Palomas are the lesser-known cousin of the Margarita and taste fantastic.
You find them in many variations across the Southwest: traditional, spicy with jalapeños, floral with a rose simple syrup, or even made with gin.
Citrus trees are all in bloom and as the temperature heats up, the fruit begins to fall from our trees daily. No better way to reward yourself for picking up that fruit than by turning it into a cocktail!
While the traditional Paloma recipe (tequila, grapefruit, lime) is served on the rocks, I like to freeze the grapefruit juice mixture and enjoy them slushy and cold.
Awhile back, I started freezing fresh juice and edible flowers into ice pops for Mimosas. So beautiful and impressive!
When pouring bubbles over the juice pops, the flowers would swirl to the top and kept the Champagne chilled while you sipped.
The thought of pouring tequila over the juice pops seemed, well, alarming, so I added tequila into the mixture and turned them into booze pops. You could nibble on them but I plunge the Paloma Pops into my frozen Paloma cocktails.
They taste delicious, look beautiful and make a statement when added to the Paloma. They also melt slower, keeping the drink ice cold.
Palomas are simple to make but the key is fresh pink grapefruit juice. Pink grapefruit is much sweeter and fresh makes all the difference.
Imagine how a mimosa would taste with Donald Duck orange juice or Tang. No bueno.
Here’s how I make Frozen Palomas with hand-picked and fresh-squeezed pink grapefruit and Paloma Pops!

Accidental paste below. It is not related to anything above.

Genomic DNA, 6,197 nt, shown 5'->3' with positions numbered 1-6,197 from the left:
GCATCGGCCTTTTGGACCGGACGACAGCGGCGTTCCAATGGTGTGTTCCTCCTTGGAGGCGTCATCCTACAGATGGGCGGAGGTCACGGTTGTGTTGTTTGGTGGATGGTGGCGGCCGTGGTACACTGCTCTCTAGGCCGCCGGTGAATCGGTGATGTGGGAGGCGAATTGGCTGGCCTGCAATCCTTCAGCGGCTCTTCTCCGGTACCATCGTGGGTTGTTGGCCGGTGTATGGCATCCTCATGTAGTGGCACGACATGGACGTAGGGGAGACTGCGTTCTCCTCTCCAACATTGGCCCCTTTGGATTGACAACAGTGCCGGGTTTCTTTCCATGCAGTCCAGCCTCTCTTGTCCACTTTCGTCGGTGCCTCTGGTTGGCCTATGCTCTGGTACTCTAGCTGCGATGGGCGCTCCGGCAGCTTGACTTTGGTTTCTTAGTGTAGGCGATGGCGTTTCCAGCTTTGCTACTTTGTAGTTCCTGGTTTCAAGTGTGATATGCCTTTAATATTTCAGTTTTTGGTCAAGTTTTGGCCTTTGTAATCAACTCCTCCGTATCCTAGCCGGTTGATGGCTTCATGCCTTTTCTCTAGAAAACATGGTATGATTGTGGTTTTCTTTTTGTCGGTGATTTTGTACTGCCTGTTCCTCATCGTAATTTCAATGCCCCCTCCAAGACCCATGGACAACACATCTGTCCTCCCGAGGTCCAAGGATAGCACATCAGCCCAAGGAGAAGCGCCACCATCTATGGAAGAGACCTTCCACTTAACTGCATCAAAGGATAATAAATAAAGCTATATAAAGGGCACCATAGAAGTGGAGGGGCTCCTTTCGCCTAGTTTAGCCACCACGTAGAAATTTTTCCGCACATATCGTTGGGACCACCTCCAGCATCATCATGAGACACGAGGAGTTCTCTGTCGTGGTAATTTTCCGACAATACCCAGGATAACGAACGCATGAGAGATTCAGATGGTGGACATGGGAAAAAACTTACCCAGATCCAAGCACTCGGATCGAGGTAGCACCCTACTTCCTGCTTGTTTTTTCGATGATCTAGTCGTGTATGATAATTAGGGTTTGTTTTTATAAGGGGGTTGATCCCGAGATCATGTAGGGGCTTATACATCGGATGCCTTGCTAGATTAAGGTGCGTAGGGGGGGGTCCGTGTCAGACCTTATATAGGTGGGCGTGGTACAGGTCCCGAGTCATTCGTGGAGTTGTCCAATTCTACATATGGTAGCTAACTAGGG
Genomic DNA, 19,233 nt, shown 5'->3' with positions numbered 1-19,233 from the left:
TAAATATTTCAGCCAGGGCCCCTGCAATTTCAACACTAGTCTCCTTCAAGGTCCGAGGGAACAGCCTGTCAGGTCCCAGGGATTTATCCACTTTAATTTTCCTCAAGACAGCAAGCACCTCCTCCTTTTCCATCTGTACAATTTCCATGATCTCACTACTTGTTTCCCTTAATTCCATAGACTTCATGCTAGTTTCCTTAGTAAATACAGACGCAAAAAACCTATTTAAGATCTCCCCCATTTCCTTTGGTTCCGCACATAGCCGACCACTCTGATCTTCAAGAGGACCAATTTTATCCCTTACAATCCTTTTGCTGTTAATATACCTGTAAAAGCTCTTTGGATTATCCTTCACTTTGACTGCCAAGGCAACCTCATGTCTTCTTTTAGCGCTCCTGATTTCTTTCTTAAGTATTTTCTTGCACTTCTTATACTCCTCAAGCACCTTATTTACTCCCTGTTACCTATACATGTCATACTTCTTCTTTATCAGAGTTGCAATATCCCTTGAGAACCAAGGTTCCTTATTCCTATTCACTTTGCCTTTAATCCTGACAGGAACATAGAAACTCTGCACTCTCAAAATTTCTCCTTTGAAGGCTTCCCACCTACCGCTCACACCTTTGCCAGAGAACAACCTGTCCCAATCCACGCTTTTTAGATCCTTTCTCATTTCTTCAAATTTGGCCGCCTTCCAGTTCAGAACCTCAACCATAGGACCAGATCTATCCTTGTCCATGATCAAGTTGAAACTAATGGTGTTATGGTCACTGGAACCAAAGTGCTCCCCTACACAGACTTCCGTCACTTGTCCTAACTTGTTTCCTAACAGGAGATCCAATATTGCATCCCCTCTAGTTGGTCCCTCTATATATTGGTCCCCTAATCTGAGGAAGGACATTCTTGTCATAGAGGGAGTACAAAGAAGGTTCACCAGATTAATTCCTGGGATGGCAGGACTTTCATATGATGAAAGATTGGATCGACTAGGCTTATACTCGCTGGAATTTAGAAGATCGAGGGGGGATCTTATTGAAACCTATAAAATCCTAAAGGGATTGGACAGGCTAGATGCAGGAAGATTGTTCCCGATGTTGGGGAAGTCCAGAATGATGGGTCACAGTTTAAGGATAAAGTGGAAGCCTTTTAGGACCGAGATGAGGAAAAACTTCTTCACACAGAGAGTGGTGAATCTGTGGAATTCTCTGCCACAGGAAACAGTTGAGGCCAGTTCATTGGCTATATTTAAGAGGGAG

- 2 1/2 cups fresh-squeezed pink grapefruit juice*
- 2 1/2 cups fresh-squeezed lime juice
- 1/2 cup agave nectar
- 1/4 cup blanco tequila
- Thinly sliced grapefruit and edible flowers, for garnishes*
Mix together liquid ingredients and pour into popsicle molds, including any sliced fruit. Freeze overnight.
Remove from molds and add edible flowers dabbed with a little water to help stick. Refreeze for 1 hour.
*Edible garden flowers such as pansies, violas and rose petals.
My favorite tequila: Código 1530 Rosa
Blanco tequila from the Jalisco region that’s rested in uncharred Napa Valley Cabernet French White Oak wine barrels for 1 month. Yes, it’s pink and worth the splurge!
If Kristi isn’t tending to her flowers, you will find her reading, cooking and researching travel while sipping on a Paloma. A Master Gardener, Kristi blogs about flowers and cocktails at shefollowsflowers.com